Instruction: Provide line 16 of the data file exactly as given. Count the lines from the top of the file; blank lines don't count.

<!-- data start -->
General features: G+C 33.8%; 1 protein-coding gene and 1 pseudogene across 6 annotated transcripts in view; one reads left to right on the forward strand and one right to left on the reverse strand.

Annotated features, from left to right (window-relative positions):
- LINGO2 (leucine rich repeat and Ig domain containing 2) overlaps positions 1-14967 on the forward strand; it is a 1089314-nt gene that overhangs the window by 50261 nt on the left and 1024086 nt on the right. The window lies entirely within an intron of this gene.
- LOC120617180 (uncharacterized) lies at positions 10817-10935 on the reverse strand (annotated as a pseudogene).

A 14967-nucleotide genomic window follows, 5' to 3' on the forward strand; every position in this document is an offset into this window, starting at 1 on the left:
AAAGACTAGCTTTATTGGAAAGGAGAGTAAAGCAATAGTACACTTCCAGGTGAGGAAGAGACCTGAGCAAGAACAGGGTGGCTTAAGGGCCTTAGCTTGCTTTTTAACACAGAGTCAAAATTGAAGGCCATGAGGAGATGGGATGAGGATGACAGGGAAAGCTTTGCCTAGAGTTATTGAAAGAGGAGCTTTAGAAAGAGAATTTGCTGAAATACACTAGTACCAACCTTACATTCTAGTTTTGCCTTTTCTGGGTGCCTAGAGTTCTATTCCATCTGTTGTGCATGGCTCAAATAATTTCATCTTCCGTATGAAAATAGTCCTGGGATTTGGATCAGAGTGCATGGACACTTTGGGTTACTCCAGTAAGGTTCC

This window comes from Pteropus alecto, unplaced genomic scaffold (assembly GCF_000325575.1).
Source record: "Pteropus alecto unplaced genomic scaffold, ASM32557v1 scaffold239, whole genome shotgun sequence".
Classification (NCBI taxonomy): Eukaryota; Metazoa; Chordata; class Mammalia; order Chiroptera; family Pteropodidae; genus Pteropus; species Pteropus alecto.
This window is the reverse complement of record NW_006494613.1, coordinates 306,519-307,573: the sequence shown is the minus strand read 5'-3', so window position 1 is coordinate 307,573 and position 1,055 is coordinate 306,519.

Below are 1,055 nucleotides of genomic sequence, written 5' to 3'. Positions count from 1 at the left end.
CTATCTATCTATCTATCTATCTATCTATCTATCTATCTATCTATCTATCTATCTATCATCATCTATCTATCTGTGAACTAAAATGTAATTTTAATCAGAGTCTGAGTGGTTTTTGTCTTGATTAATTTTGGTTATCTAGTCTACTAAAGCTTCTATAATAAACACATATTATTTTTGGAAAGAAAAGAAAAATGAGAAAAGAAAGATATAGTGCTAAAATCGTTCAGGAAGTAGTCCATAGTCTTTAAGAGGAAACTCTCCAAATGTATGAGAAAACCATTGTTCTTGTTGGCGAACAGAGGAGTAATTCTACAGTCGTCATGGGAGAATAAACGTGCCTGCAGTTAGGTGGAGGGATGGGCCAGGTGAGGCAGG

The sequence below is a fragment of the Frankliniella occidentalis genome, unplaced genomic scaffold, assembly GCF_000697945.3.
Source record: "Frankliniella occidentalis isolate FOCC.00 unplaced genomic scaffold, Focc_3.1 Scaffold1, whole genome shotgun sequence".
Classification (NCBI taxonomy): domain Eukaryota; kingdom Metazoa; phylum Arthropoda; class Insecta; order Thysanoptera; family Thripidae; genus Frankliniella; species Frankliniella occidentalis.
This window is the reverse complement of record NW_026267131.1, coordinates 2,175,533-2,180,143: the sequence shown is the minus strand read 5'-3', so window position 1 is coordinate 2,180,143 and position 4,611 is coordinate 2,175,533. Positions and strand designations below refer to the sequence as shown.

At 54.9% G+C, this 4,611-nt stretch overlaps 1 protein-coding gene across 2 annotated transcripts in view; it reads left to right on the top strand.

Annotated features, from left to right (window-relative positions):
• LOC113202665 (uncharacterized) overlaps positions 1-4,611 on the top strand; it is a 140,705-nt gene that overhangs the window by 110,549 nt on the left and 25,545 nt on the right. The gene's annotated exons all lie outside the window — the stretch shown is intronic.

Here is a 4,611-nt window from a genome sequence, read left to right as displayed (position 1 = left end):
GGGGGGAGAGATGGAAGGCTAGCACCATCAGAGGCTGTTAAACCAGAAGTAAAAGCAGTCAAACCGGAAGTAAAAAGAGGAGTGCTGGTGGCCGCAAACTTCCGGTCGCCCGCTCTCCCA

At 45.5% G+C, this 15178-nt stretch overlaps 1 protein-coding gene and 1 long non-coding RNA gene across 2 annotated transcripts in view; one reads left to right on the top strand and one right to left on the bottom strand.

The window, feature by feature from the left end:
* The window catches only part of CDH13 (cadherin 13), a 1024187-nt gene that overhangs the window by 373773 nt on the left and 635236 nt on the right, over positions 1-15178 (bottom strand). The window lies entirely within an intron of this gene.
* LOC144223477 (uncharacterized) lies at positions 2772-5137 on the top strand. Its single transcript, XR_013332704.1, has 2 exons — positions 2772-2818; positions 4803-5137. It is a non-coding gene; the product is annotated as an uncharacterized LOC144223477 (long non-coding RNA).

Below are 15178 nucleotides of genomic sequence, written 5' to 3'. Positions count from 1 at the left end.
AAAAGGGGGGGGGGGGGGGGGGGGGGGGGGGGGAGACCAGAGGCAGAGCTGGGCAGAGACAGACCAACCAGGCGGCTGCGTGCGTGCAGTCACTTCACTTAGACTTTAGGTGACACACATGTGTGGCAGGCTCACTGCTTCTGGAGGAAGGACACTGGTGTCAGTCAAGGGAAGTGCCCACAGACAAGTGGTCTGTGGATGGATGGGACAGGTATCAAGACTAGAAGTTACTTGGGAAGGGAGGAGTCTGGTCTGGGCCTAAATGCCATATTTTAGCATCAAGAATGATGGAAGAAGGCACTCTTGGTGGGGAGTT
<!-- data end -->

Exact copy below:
This window is the reverse complement of record NW_026267131.1, coordinates 2,175,533-2,180,143: the sequence shown is the minus strand read 5'-3', so window position 1 is coordinate 2,180,143 and position 4,611 is coordinate 2,175,533. Positions and strand designations below refer to the sequence as shown.